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219143

Women in Ag: Oh Christmas Tree

As a child, the Christmas season officially began in our house with a trip to the tree lot. We took our time, looking at every tree to choose the perfect one.  Once decorated, it would spend about a month in our house, the centerpiece of our holiday decorations.

I recently visited a Christmas tree farm in western North Carolina and let me tell you, I had no idea how much time and effort farmers put into growing trees.

It can take 12 to 15 years for a tree to reach harvest size. By the time a tree is sold, it has been visited approximately 150 times. The NC Christmas Tree Association’s website has a great description of the work that goes into growing Christmas trees.  

Fraser Fir Christmas trees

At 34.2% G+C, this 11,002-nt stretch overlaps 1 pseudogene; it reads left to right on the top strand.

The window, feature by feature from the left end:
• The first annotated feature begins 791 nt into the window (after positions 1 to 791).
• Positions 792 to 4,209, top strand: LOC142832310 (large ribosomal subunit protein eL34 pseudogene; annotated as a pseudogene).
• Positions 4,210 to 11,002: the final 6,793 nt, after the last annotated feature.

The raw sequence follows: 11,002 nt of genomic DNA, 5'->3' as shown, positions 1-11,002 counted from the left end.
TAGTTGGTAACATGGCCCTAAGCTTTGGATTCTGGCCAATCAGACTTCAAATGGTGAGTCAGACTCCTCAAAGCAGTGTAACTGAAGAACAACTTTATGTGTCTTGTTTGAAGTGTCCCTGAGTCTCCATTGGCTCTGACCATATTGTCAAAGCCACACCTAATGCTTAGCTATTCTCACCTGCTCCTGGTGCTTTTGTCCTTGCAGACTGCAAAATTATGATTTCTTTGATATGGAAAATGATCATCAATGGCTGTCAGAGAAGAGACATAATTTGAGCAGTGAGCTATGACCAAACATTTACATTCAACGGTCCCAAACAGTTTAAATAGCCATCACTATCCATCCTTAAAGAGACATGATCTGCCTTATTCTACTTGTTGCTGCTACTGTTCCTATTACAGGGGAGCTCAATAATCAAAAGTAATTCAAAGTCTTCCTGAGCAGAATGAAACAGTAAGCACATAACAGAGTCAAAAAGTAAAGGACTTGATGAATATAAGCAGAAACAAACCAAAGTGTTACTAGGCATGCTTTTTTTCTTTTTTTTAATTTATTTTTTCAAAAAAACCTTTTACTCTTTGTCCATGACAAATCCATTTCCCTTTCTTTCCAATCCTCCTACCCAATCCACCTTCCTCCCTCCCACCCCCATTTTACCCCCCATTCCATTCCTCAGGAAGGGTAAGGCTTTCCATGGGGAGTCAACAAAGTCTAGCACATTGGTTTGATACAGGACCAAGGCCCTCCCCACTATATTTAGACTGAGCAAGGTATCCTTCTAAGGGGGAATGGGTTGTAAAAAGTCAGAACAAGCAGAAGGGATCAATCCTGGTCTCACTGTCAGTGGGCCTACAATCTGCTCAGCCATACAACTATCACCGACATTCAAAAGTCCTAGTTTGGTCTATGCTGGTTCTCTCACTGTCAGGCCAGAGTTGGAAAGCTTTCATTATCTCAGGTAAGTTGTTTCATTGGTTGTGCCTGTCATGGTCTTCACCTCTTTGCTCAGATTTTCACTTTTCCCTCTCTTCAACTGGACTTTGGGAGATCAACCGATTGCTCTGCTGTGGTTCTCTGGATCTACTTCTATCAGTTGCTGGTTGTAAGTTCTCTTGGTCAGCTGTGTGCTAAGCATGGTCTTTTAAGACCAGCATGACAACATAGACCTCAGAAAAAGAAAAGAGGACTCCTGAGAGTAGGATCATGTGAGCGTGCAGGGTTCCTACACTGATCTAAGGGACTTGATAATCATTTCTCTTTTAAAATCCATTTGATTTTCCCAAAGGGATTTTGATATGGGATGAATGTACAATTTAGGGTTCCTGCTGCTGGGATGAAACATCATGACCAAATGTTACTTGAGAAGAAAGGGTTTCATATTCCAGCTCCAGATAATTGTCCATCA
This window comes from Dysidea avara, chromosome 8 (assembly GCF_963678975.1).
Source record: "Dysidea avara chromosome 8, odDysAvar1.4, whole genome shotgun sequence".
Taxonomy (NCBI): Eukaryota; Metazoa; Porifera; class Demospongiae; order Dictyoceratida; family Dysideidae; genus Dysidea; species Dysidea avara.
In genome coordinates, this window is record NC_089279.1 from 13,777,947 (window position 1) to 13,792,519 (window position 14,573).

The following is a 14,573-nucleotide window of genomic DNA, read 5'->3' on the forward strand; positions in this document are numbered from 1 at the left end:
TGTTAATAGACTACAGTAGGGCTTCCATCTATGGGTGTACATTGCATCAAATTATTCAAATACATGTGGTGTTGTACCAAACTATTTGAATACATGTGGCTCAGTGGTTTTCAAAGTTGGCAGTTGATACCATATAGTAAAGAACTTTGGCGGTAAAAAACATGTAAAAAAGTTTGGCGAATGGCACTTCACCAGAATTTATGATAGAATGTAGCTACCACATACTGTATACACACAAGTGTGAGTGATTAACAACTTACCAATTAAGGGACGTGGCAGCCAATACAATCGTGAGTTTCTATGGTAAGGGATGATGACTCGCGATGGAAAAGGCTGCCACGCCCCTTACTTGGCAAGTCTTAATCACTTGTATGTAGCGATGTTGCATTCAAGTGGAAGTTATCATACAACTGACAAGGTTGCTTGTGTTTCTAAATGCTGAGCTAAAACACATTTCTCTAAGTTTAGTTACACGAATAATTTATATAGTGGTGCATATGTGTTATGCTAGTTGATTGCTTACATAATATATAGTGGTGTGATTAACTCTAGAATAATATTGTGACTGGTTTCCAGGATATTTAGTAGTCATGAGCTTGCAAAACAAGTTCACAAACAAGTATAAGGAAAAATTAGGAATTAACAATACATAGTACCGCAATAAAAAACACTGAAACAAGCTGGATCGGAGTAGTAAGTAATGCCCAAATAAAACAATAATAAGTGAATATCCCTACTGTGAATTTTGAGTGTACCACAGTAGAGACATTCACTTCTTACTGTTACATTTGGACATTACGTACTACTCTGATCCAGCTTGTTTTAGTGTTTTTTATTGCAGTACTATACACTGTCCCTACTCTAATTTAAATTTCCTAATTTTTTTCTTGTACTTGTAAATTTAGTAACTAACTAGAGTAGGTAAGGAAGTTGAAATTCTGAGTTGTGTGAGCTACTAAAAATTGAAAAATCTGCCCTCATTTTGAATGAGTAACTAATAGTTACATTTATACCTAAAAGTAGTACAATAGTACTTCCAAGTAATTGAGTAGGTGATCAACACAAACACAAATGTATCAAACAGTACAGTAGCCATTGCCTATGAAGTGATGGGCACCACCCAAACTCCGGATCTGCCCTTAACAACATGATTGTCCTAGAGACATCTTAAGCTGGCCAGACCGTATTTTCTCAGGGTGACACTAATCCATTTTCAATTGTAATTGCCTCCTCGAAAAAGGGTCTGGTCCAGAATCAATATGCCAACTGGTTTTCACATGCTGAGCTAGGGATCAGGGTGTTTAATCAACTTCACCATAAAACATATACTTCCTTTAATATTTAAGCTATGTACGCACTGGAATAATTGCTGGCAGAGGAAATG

We’ve always had Fraser fir Christmas trees, which make up 98% of the trees grown in the western part of my state. Farmers in eastern North Carolina can’t grow Fraser fir, instead growing Norway spruce and other trees suited to the warmer climate.

I’ve heard people say they don’t buy a live tree because of the cost. When I take into account the number of years a farmer spent growing my tree and the  many visits it took to get a healthy tree to the perfect shape, all of a sudden that tree isn’t so expensive.  

Live trees are also environmentally friendly. Did you know 1 acre produces enough oxygen for 18 people every day?  For every tree a farmer cuts, at least one is planted in its place.  

When it’s time to take the tree down, it can be recycled. One town I lived in would pick trees up at the curb, then chip them into mulch. Trees can also be sunk in ponds, offering a place for fish to live.

This past weekend we went to the local tree lot and purchased our NC-grown tree, continuing the tradition of having a live tree for our sons. This year, I had a better appreciation for the farmer who grew the trees as we searched for our perfect one.

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